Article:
< Back to News

Stocks in Asia Climb, Dollar Steady as Yields Drop

Financial_Markets_3

Stocks in Asia rose and the dollar traded at its highest since January, while investors maintained focus on the U.S. Treasury market, where the 10-year note flirted with 3 percent.

The greenback preserved overnight gains, with the 10-year Treasury yield remaining just below its highest level since 2014. As the yen retreated, equities in Japan climbed, with the Topix index at its highest in almost two months, while stocks in Hong Kong and Australia also advanced. Chinese shares rallied on signs the government is moving to ease some policies that it had sought to rein in a credit binge in some parts of the economy. FTSE 100 futures climbed with U.S. equity-index contracts.

South Korean shares fell as SK Hynix Inc. joined a string of semiconductor makers whose earnings disappointed investors. United Co. Rusal surged more than 30 percent in Hong Kong trading after the U.S. softened its position on sanctions against the aluminum producer.

Investors are questioning the implications of rising bond yields that were in part spurred by higher commodity prices and concern surrounding their inflationary effect on the wider economy. Volatility in interest-rate markets remains low and equity volatility is well off the highs from earlier this year, indicating investors believe rising borrowing costs may not be enough to derail further stock gains for now.

“For us it’s more the reasons why we’re seeing the move: better growth outlook, a little bit more inflation and faster rate hikes being priced in by the market,” Kerry Craig, Melbourne-based global market strategist at JPMorgan Asset Management, told Bloomberg TV. “It should be reaffirming the fact that we see a global economy that’s looking relatively healthy.”

Technology stocks have been under pressure with a swath of companies reporting disappointing earnings and raising questions about the outlook for smartphones. The Philadelphia Semiconductor Index is down more than 7 percent over the past four days.

Elsewhere, aluminum extended its biggest slump since 2005 after the Treasury Department signaled it may lift Rusal sanctions if Oleg Deripaska divests control. Oil was back above $69 a barrel.

These are some important events coming up this week:

French President Emmanuel Macron continues a three-day visit to the U.S.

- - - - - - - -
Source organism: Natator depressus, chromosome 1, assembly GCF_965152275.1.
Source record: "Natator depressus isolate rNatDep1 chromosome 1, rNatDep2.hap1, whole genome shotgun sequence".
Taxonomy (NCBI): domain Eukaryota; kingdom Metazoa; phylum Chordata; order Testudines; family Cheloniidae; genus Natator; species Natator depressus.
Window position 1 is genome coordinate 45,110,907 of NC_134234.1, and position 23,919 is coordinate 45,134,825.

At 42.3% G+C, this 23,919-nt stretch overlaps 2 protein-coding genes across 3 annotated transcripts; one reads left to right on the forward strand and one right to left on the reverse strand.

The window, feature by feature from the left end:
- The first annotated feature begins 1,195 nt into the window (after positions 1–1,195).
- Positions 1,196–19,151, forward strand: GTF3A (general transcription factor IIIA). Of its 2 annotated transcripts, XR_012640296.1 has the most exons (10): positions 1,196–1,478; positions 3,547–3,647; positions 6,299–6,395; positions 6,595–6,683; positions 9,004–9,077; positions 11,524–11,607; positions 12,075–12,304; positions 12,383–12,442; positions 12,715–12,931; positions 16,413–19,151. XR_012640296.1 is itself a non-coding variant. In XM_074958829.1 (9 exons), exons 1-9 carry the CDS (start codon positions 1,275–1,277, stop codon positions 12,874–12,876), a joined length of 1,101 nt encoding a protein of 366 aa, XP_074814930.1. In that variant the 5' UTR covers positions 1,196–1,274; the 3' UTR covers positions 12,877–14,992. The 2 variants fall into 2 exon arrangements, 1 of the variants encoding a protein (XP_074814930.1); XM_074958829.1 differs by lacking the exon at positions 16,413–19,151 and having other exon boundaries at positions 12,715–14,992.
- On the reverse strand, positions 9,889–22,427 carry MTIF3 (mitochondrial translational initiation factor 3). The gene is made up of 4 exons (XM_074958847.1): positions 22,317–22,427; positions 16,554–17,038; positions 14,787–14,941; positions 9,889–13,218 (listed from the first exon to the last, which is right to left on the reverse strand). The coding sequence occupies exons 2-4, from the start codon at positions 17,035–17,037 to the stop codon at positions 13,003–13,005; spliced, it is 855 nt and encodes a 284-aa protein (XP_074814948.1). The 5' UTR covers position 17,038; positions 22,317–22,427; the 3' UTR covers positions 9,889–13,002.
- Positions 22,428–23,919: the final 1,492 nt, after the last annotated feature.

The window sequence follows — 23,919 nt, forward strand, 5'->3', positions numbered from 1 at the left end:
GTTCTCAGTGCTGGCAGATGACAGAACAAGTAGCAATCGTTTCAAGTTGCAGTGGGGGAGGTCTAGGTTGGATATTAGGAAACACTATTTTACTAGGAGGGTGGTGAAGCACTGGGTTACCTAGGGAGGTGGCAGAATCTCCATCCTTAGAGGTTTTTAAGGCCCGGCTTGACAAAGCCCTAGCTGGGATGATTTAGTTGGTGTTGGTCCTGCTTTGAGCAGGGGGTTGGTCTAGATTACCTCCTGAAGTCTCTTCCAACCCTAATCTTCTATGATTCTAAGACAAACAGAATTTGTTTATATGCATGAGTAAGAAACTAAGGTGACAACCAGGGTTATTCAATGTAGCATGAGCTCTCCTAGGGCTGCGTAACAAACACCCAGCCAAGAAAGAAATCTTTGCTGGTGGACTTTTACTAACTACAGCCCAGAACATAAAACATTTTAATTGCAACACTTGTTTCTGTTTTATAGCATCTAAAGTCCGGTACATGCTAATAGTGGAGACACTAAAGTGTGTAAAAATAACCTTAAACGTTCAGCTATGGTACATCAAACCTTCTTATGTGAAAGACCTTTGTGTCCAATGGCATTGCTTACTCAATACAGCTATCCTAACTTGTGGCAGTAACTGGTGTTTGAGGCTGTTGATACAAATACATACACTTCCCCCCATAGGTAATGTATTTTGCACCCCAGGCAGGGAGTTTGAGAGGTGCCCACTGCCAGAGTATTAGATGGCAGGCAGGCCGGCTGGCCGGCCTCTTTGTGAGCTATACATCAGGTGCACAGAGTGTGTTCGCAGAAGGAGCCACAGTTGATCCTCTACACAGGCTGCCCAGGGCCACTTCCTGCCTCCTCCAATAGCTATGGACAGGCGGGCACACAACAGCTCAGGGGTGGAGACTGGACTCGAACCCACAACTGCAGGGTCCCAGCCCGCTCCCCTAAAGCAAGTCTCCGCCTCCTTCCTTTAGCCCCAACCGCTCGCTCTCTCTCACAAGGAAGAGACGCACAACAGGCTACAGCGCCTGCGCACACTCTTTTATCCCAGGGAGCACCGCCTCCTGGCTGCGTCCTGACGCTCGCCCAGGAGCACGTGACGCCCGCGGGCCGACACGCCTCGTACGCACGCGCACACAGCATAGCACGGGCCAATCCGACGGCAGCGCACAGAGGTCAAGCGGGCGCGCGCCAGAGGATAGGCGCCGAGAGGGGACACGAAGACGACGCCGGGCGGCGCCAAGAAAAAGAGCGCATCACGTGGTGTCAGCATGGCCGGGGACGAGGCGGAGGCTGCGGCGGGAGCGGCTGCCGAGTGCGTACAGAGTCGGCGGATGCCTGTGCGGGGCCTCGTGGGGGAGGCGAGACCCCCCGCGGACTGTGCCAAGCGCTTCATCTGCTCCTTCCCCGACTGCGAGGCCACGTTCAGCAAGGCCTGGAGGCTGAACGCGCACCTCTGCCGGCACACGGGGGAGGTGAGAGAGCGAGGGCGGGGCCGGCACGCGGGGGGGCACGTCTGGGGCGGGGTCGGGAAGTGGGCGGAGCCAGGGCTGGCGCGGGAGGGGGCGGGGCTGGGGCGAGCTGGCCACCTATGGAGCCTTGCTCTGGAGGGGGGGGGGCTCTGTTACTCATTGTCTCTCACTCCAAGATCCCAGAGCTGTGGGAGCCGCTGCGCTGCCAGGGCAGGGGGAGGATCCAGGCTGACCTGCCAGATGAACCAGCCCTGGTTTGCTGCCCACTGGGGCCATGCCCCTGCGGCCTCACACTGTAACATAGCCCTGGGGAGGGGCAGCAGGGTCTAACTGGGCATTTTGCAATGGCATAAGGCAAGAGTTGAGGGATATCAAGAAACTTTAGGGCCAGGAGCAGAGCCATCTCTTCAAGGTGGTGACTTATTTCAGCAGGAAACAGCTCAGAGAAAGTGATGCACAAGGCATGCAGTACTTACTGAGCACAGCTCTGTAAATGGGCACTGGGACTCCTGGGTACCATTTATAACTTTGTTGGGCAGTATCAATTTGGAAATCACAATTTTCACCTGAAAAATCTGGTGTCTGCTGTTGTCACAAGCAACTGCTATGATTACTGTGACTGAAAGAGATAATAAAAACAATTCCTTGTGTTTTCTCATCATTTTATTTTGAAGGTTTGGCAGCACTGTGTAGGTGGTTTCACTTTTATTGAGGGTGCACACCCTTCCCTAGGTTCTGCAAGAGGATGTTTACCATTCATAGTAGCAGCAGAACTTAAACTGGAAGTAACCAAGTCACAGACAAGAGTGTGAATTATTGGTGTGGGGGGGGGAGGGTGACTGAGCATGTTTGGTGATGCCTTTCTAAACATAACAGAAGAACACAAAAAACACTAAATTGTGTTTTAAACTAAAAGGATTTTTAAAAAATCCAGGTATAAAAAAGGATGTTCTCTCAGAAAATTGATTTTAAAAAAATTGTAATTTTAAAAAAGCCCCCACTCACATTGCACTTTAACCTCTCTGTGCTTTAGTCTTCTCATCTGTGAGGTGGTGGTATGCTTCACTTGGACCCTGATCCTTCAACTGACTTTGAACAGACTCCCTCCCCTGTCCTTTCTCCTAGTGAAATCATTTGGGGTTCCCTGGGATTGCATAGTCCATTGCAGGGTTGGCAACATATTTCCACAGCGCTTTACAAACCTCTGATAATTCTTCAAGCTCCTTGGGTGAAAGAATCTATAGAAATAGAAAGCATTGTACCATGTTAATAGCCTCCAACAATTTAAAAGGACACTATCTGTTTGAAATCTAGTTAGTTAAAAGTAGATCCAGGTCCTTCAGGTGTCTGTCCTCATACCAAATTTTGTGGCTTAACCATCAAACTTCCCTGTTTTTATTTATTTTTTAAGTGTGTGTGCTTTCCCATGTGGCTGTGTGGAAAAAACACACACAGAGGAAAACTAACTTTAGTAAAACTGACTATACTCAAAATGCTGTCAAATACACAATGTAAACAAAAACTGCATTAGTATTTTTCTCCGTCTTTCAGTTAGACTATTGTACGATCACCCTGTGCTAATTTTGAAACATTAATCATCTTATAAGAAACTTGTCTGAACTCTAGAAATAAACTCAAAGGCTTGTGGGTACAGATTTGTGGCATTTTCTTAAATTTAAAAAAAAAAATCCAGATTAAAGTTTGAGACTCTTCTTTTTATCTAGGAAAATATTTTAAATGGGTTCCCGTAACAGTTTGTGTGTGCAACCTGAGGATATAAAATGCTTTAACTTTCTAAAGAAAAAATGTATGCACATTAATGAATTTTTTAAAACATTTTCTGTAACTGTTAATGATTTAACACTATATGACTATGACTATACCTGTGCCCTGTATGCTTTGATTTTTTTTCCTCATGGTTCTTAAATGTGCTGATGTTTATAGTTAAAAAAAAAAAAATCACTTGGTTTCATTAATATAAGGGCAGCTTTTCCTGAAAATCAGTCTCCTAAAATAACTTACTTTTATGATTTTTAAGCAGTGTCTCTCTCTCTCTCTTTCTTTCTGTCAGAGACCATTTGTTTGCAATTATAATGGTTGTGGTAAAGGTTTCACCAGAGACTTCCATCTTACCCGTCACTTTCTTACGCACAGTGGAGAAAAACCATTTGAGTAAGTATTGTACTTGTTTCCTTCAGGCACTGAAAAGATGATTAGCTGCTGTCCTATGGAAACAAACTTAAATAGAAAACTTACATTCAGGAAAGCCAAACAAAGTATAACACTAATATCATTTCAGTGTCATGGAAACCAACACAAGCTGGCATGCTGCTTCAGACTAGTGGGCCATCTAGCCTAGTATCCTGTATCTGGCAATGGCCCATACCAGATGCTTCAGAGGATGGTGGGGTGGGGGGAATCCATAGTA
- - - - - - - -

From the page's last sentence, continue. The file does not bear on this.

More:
U.S. GDP and jobless claims are due.

Earnings season continues. Among those reporting: Amazon.com, Samsung and Credit Suisse.

The European Central Bank has a rate decision on Thursday. Investors will watch for any sign that officials are preparing a shift in stimulus plans for their June meeting.

Bank of Japan announces its latest policy decision Friday and releases a quarterly outlook report.

And these are the main moves in markets:

Stocks

Japan’s Topix index added 1.1 at the close in Tokyo.

Australia’s S&P/ASX 200 Index advanced 0.7 percent.

South Korea’s Kospi dropped 0.3 percent.

Hong Kong’s Hang Seng Index climbed 1 percent. The Shanghai Composite Index gained 1.8 percent.

Futures on the S&P 500 Index rose 0.3 percent after the underlying gauge closed little changed on Monday.

FTSE 100 futures rose 0.2 percent as of 7:03 a.m. in London.

Currencies

The Bloomberg Dollar Spot Index was flat after rising 0.8 percent to the highest in almost 14 weeks Monday.

The euro was steady at $1.2214.

The pound traded at $1.3941.

The Australian dollar was little changed at 76.04 U.S. cents after falling as low as 75.80, the weakest against the greenback since December.

The yen declined 0.1 percent to 108.83 per dollar after sinking 1 percent Monday.

Bonds

The yield on 10-year Treasuries fell one basis point to 2.96 percent, after reaching the highest in more than four years.

Japan’s 10-year bond yield was steady at 0.060 percent.

Australia’s 10-year yield fell almost three basis points to 2.84 percent.

German 10-year bund yields fell almost one basis point to 0.63 percent.

Commodities

West Texas Intermediate crude rose 0.9 percent to $69.26 a barrel.

Gold rose 0.1 percent to $1,326.73 an ounce after slipping 0.9 percent.

LME aluminum futures dropped 2 percent to $2,246.50 a metric ton. The spot price sunk 7.5 percent on Monday.

Sources: Bloomberg